Did you receive a final judgment from Family or Circuit Court where you strongly believe justice was not served? If so, it is important to contact our firm to review your case as you may have grounds for an appeal and time is of the essence.
Appellate work is not to be taken lightly, and William G. Rhoden has the experience as seen with, but not limited to the cases below:
- Wallace v. Milliken & Co., 305 S.C. 118 (S.C. Ct. App. 1990).
- Crary v. Djebelli, 329 S.C. 385 (S.C. 1998).
- Doe v. Roe, 369 S.C. 351 (S.C. Ct. App. 2006).
- Mullinax v. J.M. Brown Amusement Co., 333 S.C. 89 (S.C. 1998)
What Is an Appeal?
An appeal is a request for a reversal of judgment in a Family Court or Circuit Court ruling.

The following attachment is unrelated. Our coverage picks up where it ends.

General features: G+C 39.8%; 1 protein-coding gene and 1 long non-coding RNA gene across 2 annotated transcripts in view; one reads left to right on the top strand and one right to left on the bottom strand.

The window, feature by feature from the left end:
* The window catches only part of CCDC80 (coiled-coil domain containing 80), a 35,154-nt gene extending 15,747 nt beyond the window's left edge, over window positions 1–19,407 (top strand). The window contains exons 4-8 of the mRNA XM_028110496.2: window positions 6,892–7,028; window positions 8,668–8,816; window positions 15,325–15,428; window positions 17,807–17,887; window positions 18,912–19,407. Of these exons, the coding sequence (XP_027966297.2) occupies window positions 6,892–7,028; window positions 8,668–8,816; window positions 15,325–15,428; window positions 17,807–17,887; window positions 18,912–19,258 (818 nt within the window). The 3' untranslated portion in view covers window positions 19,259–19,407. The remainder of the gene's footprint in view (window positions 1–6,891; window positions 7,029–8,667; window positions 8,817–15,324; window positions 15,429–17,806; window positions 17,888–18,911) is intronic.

Grounds for Appeal:
Usually one may appeal their case by arguing that the trial judge included evidence he should not have; excluded evidence he should have allowed; abused his discretion; misapplied the law; or there was an incorrect factual finding.
Time is of the Essence:
If you believe you have grounds for an appeal, you must act quickly as there are time limits for filing an appeal. Notice of appeals must be generally served within the following time limits:
- 10 days for General Sessions
- 30 days for Circuit Court
- 30 days for Family Court – Domestic Relations
- 10 days for Family Court – Juvenile Actions
If you lose, the battle is not over:
If you lose in the Court of Appeals, you may still petition for a rehearing as well as petition the Supreme Court if done within the time limits.